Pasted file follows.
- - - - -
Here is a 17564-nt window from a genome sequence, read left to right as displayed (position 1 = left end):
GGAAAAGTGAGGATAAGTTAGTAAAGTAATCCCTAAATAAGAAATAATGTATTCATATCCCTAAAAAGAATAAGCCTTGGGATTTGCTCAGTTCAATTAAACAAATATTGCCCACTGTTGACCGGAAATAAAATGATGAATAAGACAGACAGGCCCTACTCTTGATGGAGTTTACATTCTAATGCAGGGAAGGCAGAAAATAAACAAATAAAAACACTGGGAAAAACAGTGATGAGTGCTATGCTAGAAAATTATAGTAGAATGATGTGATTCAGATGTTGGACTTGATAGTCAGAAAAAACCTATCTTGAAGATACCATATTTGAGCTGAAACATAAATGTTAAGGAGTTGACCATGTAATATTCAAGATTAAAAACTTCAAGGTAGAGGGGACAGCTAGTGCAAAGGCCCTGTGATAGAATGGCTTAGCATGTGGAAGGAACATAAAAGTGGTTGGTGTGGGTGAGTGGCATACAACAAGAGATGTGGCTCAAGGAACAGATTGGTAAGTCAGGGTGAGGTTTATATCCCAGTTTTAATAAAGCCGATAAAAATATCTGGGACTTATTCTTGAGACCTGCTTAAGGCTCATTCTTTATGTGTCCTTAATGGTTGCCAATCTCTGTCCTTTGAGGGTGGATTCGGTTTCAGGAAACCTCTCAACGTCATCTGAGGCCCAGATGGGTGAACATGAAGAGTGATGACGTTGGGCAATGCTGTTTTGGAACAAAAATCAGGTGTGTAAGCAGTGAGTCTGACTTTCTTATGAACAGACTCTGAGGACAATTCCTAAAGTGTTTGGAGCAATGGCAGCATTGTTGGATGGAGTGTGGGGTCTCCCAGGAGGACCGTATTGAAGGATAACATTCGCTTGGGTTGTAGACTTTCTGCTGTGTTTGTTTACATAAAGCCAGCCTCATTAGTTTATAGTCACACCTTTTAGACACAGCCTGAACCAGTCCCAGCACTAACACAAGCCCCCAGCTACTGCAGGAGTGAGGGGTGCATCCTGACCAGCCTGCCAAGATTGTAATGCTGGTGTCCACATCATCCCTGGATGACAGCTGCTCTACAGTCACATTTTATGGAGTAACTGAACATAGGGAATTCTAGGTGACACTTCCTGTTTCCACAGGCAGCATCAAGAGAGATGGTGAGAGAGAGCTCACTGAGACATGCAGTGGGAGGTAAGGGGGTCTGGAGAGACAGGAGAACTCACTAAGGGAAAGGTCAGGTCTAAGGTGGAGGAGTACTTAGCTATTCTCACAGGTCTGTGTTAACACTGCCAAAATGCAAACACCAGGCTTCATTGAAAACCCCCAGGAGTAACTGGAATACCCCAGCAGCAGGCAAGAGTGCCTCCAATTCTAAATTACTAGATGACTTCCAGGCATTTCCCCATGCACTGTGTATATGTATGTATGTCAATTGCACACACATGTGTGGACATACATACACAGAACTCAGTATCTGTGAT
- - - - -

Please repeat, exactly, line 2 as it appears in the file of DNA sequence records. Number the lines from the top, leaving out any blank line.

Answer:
GGAAAAGTGAGGATAAGTTAGTAAAGTAATCCCTAAATAAGAAATAATGTATTCATATCCCTAAAAAGAATAAGCCTTGGGATTTGCTCAGTTCAATTAAACAAATATTGCCCACTGTTGACCGGAAATAAAATGATGAATAAGACAGACAGGCCCTACTCTTGATGGAGTTTACATTCTAATGCAGGGAAGGCAGAAAATAAACAAATAAAAACACTGGGAAAAACAGTGATGAGTGCTATGCTAGAAAATTATAGTAGAATGATGTGATTCAGATGTTGGACTTGATAGTCAGAAAAAACCTATCTTGAAGATACCATATTTGAGCTGAAACATAAATGTTAAGGAGTTGACCATGTAATATTCAAGATTAAAAACTTCAAGGTAGAGGGGACAGCTAGTGCAAAGGCCCTGTGATAGAATGGCTTAGCATGTGGAAGGAACATAAAAGTGGTTGGTGTGGGTGAGTGGCATACAACAAGAGATGTGGCTCAAGGAACAGATTGGTAAGTCAGGGTGAGGTTTATATCCCAGTTTTAATAAAGCCGATAAAAATATCTGGGACTTATTCTTGAGACCTGCTTAAGGCTCATTCTTTATGTGTCCTTAATGGTTGCCAATCTCTGTCCTTTGAGGGTGGATTCGGTTTCAGGAAACCTCTCAACGTCATCTGAGGCCCAGATGGGTGAACATGAAGAGTGATGACGTTGGGCAATGCTGTTTTGGAACAAAAATCAGGTGTGTAAGCAGTGAGTCTGACTTTCTTATGAACAGACTCTGAGGACAATTCCTAAAGTGTTTGGAGCAATGGCAGCATTGTTGGATGGAGTGTGGGGTCTCCCAGGAGGACCGTATTGAAGGATAACATTCGCTTGGGTTGTAGACTTTCTGCTGTGTTTGTTTACATAAAGCCAGCCTCATTAGTTTATAGTCACACCTTTTAGACACAGCCTGAACCAGTCCCAGCACTAACACAAGCCCCCAGCTACTGCAGGAGTGAGGGGTGCATCCTGACCAGCCTGCCAAGATTGTAATGCTGGTGTCCACATCATCCCTGGATGACAGCTGCTCTACAGTCACATTTTATGGAGTAACTGAACATAGGGAATTCTAGGTGACACTTCCTGTTTCCACAGGCAGCATCAAGAGAGATGGTGAGAGAGAGCTCACTGAGACATGCAGTGGGAGGTAAGGGGGTCTGGAGAGACAGGAGAACTCACTAAGGGAAAGGTCAGGTCTAAGGTGGAGGAGTACTTAGCTATTCTCACAGGTCTGTGTTAACACTGCCAAAATGCAAACACCAGGCTTCATTGAAAACCCCCAGGAGTAACTGGAATACCCCAGCAGCAGGCAAGAGTGCCTCCAATTCTAAATTACTAGATGACTTCCAGGCATTTCCCCATGCACTGTGTATATGTATGTATGTCAATTGCACACACATGTGTGGACATACATACACAGAACTCAGTATCTGTGAT